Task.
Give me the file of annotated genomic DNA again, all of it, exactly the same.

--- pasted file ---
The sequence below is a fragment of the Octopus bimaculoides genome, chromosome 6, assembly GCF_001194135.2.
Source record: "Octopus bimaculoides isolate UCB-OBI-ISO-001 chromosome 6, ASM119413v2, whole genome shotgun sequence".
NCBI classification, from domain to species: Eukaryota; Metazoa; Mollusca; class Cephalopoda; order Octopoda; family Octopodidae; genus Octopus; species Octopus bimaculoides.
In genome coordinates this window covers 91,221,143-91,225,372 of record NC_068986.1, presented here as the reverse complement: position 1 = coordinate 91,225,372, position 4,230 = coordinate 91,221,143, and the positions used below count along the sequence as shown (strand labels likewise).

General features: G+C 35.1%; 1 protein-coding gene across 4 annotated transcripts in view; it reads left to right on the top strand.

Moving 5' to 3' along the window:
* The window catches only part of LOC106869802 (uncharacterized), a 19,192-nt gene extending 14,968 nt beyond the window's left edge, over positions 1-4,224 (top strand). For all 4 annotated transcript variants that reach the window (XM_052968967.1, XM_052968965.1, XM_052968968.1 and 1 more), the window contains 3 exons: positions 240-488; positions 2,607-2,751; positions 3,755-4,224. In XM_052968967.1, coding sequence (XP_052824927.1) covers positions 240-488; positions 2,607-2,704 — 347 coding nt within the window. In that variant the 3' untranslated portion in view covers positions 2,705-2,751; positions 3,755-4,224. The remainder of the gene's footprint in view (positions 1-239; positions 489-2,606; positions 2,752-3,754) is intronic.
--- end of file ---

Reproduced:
The sequence below is a fragment of the Octopus bimaculoides genome, chromosome 6, assembly GCF_001194135.2.
Source record: "Octopus bimaculoides isolate UCB-OBI-ISO-001 chromosome 6, ASM119413v2, whole genome shotgun sequence".
NCBI classification, from domain to species: Eukaryota; Metazoa; Mollusca; class Cephalopoda; order Octopoda; family Octopodidae; genus Octopus; species Octopus bimaculoides.
In genome coordinates this window covers 91,221,143-91,225,372 of record NC_068986.1, presented here as the reverse complement: position 1 = coordinate 91,225,372, position 4,230 = coordinate 91,221,143, and the positions used below count along the sequence as shown (strand labels likewise).

General features: G+C 35.1%; 1 protein-coding gene across 4 annotated transcripts in view; it reads left to right on the top strand.

Moving 5' to 3' along the window:
* The window catches only part of LOC106869802 (uncharacterized), a 19,192-nt gene extending 14,968 nt beyond the window's left edge, over positions 1-4,224 (top strand). For all 4 annotated transcript variants that reach the window (XM_052968967.1, XM_052968965.1, XM_052968968.1 and 1 more), the window contains 3 exons: positions 240-488; positions 2,607-2,751; positions 3,755-4,224. In XM_052968967.1, coding sequence (XP_052824927.1) covers positions 240-488; positions 2,607-2,704 — 347 coding nt within the window. In that variant the 3' untranslated portion in view covers positions 2,705-2,751; positions 3,755-4,224. The remainder of the gene's footprint in view (positions 1-239; positions 489-2,606; positions 2,752-3,754) is intronic.